The late Alan Clark.
Alan Clark, 1928-1999, eldest son of the art historian Kenneth, Lord Clark of Saltwood, had a significant political career, rising to the post of Minister of Trade under Margaret Thatcher. He was also a novelist and a historian, and his diaries are ranked high by admirers of that particularly English genre.
Clark was, in his private life, an automotive enthusiast and a life-long collector and seller of automobiles. Clark was once admonished by the Sergeant at Arms of the House of Commons for using the British Parliament’s parking to house some of his stock.
It is nice having private means. Alan Clark was able to purchase a Jaguar XK-120 from City Motors in Oxford in 1950, when he was an undergraduate; and he enjoyed boasting fifty years later of being probably the only person extant still possessing his own teeth and hair and the 120 Jaguar he had purchased new.
I was recently reading Backfire 2001, a posthumous collection of Clark’s automotive articles, and thought I ought to share a couple of gems.
The great thing about any engine made by Rolls-Royce is that unless you actually put a hole in the crankcase (quite difficult) they will always keep running — for a bit.
I well recall a fine summer afternoon at Saltwood when we had just induced the engine of a magnificent Phantom II tourer, bought very cheaply, to tick over after thirty years in storage. The great creature stood on the lawn, puffing gently, while dives cooed. Idyllic, really.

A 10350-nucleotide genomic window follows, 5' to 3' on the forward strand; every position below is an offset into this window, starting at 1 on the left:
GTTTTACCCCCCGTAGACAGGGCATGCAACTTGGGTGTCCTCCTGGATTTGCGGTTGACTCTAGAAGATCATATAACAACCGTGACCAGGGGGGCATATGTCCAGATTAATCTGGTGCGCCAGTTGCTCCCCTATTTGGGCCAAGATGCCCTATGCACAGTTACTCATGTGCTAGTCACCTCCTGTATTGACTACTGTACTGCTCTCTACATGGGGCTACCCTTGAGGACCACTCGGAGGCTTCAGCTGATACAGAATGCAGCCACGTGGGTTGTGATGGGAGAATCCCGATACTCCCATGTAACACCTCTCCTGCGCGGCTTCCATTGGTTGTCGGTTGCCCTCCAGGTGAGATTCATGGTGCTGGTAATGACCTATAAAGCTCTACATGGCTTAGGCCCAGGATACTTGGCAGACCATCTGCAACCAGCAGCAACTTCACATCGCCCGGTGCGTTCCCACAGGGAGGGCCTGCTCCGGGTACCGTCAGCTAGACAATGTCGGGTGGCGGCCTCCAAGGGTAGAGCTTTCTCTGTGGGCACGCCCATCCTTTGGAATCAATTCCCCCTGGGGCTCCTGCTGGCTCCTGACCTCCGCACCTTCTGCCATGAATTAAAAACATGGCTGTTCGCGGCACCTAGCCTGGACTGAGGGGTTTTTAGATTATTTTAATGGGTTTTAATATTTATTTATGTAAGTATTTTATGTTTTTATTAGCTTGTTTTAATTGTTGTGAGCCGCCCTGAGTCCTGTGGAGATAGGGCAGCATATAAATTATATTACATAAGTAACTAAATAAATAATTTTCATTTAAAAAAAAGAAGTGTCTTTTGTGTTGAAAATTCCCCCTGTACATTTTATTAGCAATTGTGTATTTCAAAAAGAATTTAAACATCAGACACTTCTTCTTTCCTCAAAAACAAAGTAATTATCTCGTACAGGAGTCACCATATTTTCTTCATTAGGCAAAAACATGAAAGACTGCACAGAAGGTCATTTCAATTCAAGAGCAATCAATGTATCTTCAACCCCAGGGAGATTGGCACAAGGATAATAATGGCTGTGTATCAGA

Then, one of my sons, idly scratching with a screwdriver at he flaking paint on the cylinder head below the header tank inlet, caused a jet of water to spurt out with great force. Water was distributed generously over the entire engine bay from huge fan blades, rotating at 450 rpm. The coil and distributor began to malfunction and the plug leads shorted. Yet thanks to a mouthful of chewing gim and a tiny squirt of aerosol matt black, the car was sold four days later.
Caveat emptor, old boy. About a year later I saw the car in a showroom, looking magnificent, and offered at exactly ten times what I had sold it for. I doubt the head had been changed and, anyway, would the new owner ever have noticed? Once ‘restoration’ passes a certain point people seldom drive the cars, except for that tiny distance — which chewing gum on a crack will usually cover — from the trailer to the judging line-up at a concours.
Do you also find, in July and August, the pedals get very hot? It’s heat transference, of course. But not a very good sign even if, like me, you enjoy driving in bare feet. Not long ago at some posh dinner I sat next to a very beautiful woman who inflicted on me one of the best motoring put downs I have ever suffered…
She told me how in her youth she had loved, best of anything at all, a Bentley 4 1/2 litre. Bought from Jack Bond for Â£130 during the Suez War forty years ago. It had been ‘cut’ and lowered [suspension-wise –JDZ], and would do the ton [100 mph –JDZ].
Patronizingly, I asked if she had ever mastered changing gear without the clutch…
‘Without the clutch? One summer was so hot that I drove the whole way from Falmouth to Anglesea (a beautiful route of 170 miles across the Welsh Marches) without touching the pedals, and kept my feet cool by hanging them over the side.’
Try it sometime.